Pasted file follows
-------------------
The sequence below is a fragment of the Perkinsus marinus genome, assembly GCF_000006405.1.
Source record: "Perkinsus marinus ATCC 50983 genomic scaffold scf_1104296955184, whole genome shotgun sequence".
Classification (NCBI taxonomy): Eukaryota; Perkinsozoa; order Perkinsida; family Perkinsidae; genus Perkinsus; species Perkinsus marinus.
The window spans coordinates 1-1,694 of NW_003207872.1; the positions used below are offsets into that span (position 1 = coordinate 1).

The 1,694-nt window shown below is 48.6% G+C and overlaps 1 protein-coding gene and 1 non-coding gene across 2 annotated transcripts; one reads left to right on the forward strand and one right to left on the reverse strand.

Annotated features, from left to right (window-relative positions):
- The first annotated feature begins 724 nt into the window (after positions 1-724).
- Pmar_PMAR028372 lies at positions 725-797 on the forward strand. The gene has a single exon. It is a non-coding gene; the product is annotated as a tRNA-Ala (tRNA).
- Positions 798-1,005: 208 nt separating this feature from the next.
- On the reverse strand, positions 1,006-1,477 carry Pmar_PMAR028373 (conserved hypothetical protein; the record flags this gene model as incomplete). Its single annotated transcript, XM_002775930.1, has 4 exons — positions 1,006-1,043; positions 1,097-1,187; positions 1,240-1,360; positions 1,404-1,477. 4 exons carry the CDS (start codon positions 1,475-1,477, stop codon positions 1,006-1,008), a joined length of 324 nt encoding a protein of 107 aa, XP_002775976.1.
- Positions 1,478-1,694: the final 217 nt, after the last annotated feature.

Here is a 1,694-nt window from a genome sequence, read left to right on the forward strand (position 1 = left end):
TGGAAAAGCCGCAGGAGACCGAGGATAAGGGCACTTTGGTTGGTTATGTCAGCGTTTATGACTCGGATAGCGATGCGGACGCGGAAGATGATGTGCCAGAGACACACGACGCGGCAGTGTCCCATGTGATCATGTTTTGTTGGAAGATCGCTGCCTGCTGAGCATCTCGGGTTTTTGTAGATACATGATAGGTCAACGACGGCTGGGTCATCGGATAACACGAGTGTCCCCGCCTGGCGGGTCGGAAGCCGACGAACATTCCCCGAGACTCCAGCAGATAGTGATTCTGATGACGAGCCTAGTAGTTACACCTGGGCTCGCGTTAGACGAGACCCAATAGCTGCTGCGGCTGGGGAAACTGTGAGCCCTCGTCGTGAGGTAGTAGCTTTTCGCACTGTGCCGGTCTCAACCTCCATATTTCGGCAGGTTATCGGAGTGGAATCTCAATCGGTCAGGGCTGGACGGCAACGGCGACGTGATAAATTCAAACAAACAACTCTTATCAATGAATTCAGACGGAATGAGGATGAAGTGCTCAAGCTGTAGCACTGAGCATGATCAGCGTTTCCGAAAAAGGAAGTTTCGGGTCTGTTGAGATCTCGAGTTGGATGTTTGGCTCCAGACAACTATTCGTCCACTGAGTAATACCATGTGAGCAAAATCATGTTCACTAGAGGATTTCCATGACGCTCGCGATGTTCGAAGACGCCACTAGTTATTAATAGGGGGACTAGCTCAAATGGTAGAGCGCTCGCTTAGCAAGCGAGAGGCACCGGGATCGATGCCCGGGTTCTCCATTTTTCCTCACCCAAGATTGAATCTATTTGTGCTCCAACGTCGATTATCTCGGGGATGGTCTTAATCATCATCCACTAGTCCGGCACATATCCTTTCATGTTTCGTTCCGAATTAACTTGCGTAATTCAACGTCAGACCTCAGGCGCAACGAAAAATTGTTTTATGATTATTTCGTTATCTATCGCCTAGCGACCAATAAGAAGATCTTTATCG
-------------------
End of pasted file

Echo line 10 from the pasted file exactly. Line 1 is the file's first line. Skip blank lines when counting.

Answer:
- On the reverse strand, positions 1,006-1,477 carry Pmar_PMAR028373 (conserved hypothetical protein; the record flags this gene model as incomplete). Its single annotated transcript, XM_002775930.1, has 4 exons — positions 1,006-1,043; positions 1,097-1,187; positions 1,240-1,360; positions 1,404-1,477. 4 exons carry the CDS (start codon positions 1,475-1,477, stop codon positions 1,006-1,008), a joined length of 324 nt encoding a protein of 107 aa, XP_002775976.1.